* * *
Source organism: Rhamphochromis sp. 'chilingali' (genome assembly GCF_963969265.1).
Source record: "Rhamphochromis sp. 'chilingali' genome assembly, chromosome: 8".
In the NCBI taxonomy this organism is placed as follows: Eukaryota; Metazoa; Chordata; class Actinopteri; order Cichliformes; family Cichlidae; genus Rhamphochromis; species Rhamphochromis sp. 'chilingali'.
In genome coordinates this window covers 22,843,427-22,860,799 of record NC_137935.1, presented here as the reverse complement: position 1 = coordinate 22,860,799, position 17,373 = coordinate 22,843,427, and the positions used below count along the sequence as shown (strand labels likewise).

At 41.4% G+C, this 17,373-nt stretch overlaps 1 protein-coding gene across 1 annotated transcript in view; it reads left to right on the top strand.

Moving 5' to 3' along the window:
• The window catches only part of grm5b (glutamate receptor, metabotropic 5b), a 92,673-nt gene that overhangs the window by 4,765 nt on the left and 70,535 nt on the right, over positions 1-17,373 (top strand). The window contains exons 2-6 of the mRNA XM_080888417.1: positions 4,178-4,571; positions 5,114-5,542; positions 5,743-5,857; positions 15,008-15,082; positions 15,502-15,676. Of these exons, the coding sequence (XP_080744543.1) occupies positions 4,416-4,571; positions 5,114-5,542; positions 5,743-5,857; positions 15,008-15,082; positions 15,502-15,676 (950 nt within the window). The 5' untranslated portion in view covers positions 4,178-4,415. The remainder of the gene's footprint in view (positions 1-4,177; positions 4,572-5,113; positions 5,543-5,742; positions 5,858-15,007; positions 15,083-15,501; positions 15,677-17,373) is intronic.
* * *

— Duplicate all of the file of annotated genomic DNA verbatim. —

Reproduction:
Source organism: Rhamphochromis sp. 'chilingali' (genome assembly GCF_963969265.1).
Source record: "Rhamphochromis sp. 'chilingali' genome assembly, chromosome: 8".
In the NCBI taxonomy this organism is placed as follows: Eukaryota; Metazoa; Chordata; class Actinopteri; order Cichliformes; family Cichlidae; genus Rhamphochromis; species Rhamphochromis sp. 'chilingali'.
In genome coordinates this window covers 22,843,427-22,860,799 of record NC_137935.1, presented here as the reverse complement: position 1 = coordinate 22,860,799, position 17,373 = coordinate 22,843,427, and the positions used below count along the sequence as shown (strand labels likewise).

At 41.4% G+C, this 17,373-nt stretch overlaps 1 protein-coding gene across 1 annotated transcript in view; it reads left to right on the top strand.

Moving 5' to 3' along the window:
• The window catches only part of grm5b (glutamate receptor, metabotropic 5b), a 92,673-nt gene that overhangs the window by 4,765 nt on the left and 70,535 nt on the right, over positions 1-17,373 (top strand). The window contains exons 2-6 of the mRNA XM_080888417.1: positions 4,178-4,571; positions 5,114-5,542; positions 5,743-5,857; positions 15,008-15,082; positions 15,502-15,676. Of these exons, the coding sequence (XP_080744543.1) occupies positions 4,416-4,571; positions 5,114-5,542; positions 5,743-5,857; positions 15,008-15,082; positions 15,502-15,676 (950 nt within the window). The 5' untranslated portion in view covers positions 4,178-4,415. The remainder of the gene's footprint in view (positions 1-4,177; positions 4,572-5,113; positions 5,543-5,742; positions 5,858-15,007; positions 15,083-15,501; positions 15,677-17,373) is intronic.